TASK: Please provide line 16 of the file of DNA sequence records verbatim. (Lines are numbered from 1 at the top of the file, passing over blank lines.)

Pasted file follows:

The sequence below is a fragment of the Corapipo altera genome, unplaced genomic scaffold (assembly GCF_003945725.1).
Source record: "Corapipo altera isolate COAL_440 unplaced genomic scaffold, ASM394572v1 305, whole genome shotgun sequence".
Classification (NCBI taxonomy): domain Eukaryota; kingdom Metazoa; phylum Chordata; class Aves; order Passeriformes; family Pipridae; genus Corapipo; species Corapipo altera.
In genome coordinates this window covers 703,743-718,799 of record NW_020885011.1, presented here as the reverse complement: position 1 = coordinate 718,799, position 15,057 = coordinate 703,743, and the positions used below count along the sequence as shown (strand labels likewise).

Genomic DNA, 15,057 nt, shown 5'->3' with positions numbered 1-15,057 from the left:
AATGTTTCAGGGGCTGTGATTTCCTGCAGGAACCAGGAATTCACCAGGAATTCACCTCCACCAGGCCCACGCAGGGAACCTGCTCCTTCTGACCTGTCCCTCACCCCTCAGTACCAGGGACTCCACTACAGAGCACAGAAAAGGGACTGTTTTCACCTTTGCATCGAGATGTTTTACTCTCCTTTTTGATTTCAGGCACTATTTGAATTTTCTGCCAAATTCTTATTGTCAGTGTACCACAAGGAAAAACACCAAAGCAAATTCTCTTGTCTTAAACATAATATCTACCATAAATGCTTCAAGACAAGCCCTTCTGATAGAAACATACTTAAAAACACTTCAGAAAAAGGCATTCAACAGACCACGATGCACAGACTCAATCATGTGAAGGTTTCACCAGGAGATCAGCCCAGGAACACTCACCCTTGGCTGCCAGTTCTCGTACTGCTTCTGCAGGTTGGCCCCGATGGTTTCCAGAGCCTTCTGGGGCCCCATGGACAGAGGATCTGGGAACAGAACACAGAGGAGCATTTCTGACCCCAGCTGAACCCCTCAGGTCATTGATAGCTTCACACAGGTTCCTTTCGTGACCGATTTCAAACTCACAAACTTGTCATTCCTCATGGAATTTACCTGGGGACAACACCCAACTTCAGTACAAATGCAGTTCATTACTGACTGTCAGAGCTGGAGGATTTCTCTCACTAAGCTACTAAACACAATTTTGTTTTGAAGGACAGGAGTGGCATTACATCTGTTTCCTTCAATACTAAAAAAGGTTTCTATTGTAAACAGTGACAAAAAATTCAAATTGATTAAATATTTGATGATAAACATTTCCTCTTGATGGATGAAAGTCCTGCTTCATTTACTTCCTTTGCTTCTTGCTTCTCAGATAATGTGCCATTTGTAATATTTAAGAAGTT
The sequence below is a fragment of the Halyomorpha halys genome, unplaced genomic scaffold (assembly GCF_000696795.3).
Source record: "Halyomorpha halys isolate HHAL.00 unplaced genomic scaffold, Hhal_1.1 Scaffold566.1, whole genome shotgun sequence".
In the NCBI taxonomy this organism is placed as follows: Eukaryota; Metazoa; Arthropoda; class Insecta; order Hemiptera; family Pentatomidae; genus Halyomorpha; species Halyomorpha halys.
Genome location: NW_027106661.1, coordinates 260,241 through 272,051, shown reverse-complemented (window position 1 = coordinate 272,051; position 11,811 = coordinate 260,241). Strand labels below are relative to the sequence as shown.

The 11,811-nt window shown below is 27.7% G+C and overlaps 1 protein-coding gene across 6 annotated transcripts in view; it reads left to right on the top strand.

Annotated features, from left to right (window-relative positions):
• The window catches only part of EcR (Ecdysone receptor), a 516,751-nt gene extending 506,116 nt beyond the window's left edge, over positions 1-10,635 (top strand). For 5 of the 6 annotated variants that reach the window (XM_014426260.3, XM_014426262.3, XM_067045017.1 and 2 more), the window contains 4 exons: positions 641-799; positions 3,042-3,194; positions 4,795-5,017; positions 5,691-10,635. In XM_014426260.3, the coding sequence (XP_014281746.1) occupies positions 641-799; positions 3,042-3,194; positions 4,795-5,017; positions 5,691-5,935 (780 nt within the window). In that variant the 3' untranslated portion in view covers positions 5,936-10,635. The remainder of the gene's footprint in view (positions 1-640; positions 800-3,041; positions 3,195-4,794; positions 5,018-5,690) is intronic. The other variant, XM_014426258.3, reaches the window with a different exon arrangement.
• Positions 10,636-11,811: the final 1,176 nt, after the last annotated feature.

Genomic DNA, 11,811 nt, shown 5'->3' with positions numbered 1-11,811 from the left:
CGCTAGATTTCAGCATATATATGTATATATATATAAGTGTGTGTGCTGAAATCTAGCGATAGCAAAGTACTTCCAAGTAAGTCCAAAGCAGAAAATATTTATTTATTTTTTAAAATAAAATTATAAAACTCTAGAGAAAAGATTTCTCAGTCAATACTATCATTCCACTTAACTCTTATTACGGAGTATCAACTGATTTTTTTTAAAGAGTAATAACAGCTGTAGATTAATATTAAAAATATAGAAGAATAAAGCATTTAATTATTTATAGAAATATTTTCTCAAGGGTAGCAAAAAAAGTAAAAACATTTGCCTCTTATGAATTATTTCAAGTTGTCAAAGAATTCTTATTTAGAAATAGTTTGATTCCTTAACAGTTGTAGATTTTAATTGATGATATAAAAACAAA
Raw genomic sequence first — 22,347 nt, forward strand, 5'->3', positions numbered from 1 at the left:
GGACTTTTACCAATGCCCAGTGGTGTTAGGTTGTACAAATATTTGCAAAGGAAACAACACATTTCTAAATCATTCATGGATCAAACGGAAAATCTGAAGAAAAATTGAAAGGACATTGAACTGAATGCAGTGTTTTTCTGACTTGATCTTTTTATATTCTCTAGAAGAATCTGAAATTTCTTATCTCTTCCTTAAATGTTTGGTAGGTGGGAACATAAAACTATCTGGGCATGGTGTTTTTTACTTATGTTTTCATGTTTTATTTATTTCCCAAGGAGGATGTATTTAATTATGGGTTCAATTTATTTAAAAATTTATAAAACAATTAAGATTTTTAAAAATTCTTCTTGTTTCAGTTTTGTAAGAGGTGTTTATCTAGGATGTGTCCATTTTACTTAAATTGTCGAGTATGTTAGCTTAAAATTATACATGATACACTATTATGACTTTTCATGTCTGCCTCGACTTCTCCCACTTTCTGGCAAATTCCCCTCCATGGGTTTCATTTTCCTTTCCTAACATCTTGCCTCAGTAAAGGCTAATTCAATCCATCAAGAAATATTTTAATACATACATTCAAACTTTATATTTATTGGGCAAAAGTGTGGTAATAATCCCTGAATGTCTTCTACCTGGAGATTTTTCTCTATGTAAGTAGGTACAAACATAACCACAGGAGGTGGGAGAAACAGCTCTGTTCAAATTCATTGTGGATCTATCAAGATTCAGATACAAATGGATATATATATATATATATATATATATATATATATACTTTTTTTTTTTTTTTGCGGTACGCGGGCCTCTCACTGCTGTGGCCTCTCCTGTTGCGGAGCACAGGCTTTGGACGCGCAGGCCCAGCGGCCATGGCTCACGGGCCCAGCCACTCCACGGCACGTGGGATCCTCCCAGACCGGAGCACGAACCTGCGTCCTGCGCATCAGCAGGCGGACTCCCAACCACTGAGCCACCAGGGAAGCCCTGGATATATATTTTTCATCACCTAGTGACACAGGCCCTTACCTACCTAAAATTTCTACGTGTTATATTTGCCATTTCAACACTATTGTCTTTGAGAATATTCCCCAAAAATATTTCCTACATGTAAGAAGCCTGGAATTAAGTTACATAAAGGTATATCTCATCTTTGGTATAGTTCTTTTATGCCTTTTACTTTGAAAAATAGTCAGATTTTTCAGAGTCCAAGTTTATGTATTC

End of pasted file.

CGCTAGATTTCAGCATATATATGTATATATATATAAGTGTGTGTGCTGAAATCTAGCGATAGCAAAGTACTTCCAAGTAAGTCCAAAGCAGAAAATATTTATTTATTTTTTAAAATAAAATTATAAAACTCTAGAGAAAAGATTTCTCAGTCAATACTATCATTCCACTTAACTCTTATTACGGAGTATCAACTGATTTTTTTTAAAGAGTAATAACAGCTGTAGATTAATATTAAAAATATAGAAGAATAAAGCATTTAATTATTTATAGAAATATTTTCTCAAGGGTAGCAAAAAAAGTAAAAACATTTGCCTCTTATGAATTATTTCAAGTTGTCAAAGAATTCTTATTTAGAAATAGTTTGATTCCTTAACAGTTGTAGATTTTAATTGATGATATAAAAACAAA